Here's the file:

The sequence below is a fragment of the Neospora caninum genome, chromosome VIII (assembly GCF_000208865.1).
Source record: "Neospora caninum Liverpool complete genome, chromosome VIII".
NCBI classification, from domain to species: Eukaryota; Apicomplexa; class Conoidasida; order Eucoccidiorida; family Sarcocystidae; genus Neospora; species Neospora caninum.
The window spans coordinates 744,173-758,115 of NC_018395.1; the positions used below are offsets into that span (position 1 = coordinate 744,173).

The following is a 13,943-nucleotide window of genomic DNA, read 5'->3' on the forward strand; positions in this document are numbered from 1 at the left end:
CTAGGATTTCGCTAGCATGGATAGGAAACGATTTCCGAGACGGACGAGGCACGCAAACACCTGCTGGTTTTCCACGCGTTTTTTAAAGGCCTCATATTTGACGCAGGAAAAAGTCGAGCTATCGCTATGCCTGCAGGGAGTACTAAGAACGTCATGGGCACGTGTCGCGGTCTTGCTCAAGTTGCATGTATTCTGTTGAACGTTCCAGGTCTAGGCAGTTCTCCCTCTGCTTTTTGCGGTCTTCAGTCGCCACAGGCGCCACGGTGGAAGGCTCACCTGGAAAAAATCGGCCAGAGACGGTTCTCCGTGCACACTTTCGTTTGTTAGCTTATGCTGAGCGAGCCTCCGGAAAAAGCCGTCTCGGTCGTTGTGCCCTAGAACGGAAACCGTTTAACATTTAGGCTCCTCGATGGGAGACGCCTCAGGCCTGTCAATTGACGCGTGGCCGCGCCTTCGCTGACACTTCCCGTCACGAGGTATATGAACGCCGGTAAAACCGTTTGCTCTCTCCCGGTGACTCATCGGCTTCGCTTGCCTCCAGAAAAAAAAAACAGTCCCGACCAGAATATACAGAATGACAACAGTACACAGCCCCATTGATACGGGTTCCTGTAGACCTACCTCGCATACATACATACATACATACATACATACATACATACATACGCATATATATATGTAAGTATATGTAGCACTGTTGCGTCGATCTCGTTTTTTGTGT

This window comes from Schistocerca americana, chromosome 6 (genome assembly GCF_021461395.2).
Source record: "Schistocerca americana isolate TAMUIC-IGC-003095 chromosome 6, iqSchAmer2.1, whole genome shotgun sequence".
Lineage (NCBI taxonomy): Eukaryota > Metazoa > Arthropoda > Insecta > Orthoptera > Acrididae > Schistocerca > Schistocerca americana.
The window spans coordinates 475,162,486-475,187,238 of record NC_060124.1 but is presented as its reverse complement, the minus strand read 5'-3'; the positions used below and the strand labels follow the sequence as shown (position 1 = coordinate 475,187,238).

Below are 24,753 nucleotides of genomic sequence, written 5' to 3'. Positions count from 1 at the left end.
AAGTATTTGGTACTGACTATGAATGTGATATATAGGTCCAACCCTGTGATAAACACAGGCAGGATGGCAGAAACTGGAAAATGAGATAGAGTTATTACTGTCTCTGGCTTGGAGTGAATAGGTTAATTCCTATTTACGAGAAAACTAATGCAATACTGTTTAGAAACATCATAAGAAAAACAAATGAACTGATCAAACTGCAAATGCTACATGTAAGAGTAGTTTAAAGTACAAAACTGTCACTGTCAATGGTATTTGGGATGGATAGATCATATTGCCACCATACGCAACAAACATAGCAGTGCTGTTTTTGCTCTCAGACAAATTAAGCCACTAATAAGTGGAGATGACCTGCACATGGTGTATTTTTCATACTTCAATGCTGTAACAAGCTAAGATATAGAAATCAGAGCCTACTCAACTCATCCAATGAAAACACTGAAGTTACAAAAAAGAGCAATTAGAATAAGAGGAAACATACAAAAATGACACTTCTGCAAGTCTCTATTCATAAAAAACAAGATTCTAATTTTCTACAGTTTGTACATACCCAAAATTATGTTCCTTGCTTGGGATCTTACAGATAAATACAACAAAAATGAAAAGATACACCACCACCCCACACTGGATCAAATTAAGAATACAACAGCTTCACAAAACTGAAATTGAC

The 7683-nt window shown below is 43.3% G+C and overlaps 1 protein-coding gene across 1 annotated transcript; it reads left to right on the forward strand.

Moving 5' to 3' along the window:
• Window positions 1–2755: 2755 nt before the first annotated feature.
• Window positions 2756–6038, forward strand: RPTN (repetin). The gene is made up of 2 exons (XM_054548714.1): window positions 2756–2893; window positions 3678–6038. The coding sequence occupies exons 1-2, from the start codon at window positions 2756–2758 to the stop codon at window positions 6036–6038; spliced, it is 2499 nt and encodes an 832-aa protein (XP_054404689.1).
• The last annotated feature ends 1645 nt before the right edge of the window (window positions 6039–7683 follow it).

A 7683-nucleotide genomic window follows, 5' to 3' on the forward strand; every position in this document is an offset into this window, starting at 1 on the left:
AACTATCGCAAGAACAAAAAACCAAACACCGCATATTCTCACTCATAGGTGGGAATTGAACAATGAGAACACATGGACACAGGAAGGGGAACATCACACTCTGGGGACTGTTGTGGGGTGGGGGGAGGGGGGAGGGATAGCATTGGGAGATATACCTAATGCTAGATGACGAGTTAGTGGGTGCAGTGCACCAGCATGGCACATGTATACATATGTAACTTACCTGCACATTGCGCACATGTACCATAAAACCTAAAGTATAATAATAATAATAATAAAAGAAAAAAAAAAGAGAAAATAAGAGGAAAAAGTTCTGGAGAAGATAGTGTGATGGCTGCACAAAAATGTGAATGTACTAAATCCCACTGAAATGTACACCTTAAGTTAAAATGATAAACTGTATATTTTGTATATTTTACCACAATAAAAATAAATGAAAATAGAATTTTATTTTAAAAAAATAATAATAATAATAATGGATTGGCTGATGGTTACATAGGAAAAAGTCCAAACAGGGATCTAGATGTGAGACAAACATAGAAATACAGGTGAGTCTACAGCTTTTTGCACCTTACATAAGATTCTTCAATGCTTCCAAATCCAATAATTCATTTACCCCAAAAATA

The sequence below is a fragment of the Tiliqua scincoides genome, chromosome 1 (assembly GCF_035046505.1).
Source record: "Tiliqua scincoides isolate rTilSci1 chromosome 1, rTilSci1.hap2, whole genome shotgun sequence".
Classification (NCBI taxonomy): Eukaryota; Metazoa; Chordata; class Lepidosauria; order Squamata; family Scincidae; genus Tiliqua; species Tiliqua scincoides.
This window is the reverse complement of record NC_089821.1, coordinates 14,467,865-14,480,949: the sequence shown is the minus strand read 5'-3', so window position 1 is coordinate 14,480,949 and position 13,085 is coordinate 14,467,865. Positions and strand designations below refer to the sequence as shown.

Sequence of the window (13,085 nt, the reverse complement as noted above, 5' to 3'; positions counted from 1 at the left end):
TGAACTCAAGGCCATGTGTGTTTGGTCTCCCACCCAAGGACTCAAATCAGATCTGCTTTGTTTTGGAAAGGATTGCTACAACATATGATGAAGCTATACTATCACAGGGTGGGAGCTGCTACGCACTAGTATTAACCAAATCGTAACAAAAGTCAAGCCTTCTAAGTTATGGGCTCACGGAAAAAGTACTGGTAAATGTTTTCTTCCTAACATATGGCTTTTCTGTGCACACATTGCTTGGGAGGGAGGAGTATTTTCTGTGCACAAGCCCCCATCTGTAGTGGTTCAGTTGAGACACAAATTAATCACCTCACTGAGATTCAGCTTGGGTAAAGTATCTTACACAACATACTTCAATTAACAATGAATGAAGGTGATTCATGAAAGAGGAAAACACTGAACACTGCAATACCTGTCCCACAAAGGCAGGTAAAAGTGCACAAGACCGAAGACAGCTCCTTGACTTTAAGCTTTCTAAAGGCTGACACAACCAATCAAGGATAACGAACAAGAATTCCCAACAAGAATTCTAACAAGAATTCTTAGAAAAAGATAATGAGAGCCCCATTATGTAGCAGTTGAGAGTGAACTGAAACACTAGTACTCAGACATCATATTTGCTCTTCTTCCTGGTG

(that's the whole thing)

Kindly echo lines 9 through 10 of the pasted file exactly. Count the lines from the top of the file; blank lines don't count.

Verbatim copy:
Lineage (NCBI taxonomy): Eukaryota > Metazoa > Arthropoda > Insecta > Orthoptera > Acrididae > Schistocerca > Schistocerca americana.
The window spans coordinates 475,162,486-475,187,238 of record NC_060124.1 but is presented as its reverse complement, the minus strand read 5'-3'; the positions used below and the strand labels follow the sequence as shown (position 1 = coordinate 475,187,238).